|HHCC Accession No. 2006.124||HHCC Classification Code: 12.12-1|
Service cans employed in the 1920’s through 40’s by installation and service technicians for carrying fuel oil into the home for the purpose of priming automatic oil heating equipment. The accred smell of fuel oil would be new in the Canadian home of the 1920’s, a small price to pay for automatic heating, 2 cans A & B in bright red enamel, one and two quart sizes, Circa 1939
Image Gallery (2 Images)
12.12 Pressure Atomizing Oil Burner Equipment and Systems - Installation, Test and Repair
A ‘ 7 inch dia. x 9 inches high B - 4 inch dia. x 6 inches high
A - 0.75 lbs B ‘ 0.03 lbs.
Exhibit, education, and research quality, illustrating installation and service practices emerging in the pre world W.W.II years in Canada’s embryonic automatic heating sector, part of a newly emerging service economy.
From York County (York Region) Ontario, once a rich agricultural hinterlands, attracting early settlement in the last years of the 18th century. Located on the north slopes of the Oak Ridges Moraine, within 20 miles of Toronto, the County would also attract early ex-urban development, to be come a wealthy market place for the emerging household and consumer technologies of the early and mid 20th century.
This artifact was discovered in the 1950’s in the used stock of T. H. Oliver, Refrigeration and Electric Sales and Service, Aurora, Ontario, an early worker in the field of agricultural, industrial and consumer technology.
Type and Design:
rolled and tinned steel sheet hand soldered joints carrying handle and screw top in red enamel over coat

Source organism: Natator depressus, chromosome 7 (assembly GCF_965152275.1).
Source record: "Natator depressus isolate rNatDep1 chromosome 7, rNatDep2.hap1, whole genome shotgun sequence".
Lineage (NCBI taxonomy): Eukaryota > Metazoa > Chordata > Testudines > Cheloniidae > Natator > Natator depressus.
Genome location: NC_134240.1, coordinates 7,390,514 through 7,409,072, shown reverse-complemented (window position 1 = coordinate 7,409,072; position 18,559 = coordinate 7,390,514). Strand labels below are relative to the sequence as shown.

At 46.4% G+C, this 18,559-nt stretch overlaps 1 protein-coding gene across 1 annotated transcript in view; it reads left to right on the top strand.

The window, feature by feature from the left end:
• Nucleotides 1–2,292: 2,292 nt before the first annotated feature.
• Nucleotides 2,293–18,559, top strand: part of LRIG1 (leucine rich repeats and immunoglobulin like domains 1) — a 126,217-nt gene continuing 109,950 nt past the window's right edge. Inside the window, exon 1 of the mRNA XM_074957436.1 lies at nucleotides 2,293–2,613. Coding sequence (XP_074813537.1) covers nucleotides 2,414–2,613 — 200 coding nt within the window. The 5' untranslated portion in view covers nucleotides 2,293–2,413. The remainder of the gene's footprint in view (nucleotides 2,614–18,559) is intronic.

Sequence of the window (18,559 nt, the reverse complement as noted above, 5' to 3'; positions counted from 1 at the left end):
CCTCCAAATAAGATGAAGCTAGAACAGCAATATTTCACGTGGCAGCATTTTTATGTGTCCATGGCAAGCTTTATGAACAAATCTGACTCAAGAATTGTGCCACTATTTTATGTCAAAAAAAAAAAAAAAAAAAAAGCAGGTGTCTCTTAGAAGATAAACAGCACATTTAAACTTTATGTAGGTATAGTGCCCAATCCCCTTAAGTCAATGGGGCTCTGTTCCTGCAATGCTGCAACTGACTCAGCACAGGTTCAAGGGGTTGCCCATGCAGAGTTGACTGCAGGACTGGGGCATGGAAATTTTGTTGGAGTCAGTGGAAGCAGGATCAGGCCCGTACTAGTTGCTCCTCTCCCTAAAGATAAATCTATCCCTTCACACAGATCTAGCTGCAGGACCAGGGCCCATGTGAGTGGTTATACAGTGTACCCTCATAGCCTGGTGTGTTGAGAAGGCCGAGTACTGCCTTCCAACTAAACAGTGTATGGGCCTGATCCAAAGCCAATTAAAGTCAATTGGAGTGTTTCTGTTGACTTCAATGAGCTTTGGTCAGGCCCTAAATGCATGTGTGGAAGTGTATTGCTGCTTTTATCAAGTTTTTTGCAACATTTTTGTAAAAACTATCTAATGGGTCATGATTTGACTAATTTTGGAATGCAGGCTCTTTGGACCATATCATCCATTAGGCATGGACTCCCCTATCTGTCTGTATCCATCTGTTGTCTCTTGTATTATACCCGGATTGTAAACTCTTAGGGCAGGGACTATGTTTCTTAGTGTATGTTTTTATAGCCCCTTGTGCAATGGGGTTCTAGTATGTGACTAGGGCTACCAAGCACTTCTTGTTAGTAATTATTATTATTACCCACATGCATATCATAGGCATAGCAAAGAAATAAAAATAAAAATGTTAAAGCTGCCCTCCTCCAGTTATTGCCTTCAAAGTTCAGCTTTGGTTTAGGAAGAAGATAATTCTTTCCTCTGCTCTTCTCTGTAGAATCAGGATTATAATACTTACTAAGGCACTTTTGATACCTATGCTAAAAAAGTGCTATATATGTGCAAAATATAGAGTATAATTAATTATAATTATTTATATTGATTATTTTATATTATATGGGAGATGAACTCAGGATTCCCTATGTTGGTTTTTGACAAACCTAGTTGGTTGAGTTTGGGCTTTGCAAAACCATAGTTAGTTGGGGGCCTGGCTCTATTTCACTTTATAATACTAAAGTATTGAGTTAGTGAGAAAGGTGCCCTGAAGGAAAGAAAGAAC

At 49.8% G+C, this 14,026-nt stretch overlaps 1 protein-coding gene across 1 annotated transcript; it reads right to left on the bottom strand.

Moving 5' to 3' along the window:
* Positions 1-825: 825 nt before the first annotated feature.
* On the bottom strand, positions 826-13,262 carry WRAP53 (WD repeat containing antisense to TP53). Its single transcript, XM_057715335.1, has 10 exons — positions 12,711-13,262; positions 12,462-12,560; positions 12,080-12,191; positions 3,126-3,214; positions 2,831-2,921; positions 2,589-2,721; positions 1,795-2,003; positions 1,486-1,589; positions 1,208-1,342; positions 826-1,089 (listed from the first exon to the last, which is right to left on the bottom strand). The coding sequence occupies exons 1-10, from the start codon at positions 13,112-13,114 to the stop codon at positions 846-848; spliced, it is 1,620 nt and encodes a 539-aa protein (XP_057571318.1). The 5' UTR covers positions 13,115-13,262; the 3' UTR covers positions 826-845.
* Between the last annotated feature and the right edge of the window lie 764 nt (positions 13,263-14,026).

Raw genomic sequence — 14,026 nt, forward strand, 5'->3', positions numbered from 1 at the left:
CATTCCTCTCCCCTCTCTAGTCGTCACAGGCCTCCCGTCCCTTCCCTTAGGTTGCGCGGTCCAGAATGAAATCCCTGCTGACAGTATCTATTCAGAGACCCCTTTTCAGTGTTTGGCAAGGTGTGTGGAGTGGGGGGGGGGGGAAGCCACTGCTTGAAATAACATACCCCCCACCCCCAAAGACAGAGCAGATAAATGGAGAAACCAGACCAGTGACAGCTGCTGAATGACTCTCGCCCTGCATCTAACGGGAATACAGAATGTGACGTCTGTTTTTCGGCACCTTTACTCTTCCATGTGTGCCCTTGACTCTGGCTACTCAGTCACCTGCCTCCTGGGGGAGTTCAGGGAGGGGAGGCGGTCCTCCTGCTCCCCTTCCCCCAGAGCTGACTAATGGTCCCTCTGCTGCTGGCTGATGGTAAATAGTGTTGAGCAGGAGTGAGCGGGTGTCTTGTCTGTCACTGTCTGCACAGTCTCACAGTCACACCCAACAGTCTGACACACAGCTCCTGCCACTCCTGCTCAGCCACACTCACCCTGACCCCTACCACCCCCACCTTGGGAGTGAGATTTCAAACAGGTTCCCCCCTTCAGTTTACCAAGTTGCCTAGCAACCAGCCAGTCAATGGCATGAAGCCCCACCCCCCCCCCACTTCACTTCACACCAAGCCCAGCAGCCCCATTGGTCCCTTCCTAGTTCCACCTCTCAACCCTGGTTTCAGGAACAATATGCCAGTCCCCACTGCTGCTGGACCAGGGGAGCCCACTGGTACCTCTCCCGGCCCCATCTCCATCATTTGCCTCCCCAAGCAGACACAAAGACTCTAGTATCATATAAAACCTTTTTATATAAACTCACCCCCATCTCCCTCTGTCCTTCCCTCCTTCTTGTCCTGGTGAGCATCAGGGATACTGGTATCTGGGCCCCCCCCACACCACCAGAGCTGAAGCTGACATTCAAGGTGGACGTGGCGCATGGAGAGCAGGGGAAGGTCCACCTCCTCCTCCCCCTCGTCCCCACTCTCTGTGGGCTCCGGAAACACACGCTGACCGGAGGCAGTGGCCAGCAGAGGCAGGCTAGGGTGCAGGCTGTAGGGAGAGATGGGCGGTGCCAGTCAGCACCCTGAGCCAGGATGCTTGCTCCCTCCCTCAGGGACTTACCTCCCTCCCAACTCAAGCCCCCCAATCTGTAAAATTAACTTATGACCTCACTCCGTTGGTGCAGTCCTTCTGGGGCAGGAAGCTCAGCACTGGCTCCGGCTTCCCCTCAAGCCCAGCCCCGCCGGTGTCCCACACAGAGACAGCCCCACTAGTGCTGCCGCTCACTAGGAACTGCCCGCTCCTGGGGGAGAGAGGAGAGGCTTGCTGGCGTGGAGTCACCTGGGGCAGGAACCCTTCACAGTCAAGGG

Control and Regulation:
Targeted Market Segment:
Based on simple rolled sheet metal brake manufacturing methods and on the use of soft, lead-based eutectic solders, these tools of the emerging automatic oil heating service trade are markers of the metal fabricating methods of the period, as well as of the basic tools that characterised trade practice.
It was the 1930’s and as Canada slowly emerged from the economic depression of the period, so too would a new economic sector emerge, the service sector, one which would grow to dominate, contributing much of the country’s economic strength well before the end of the century. The home service trades grew rapidly during this pre W.W.II period and on into the 1950’s, plumber, electrician, heating and refrigeration.
New odours in the Canadian home of the 1920’s were an indicator of the new technology of the period. The accred odour of raw fuel oil and of the incomplete products of combustion would irritate the nose and throut, often becoming common places, recognized by those walking into the home. The reaction would be typically ‘Oh, you have oil heating’
G. Leslie Oliver, The T. H. Oliver HVACR Collection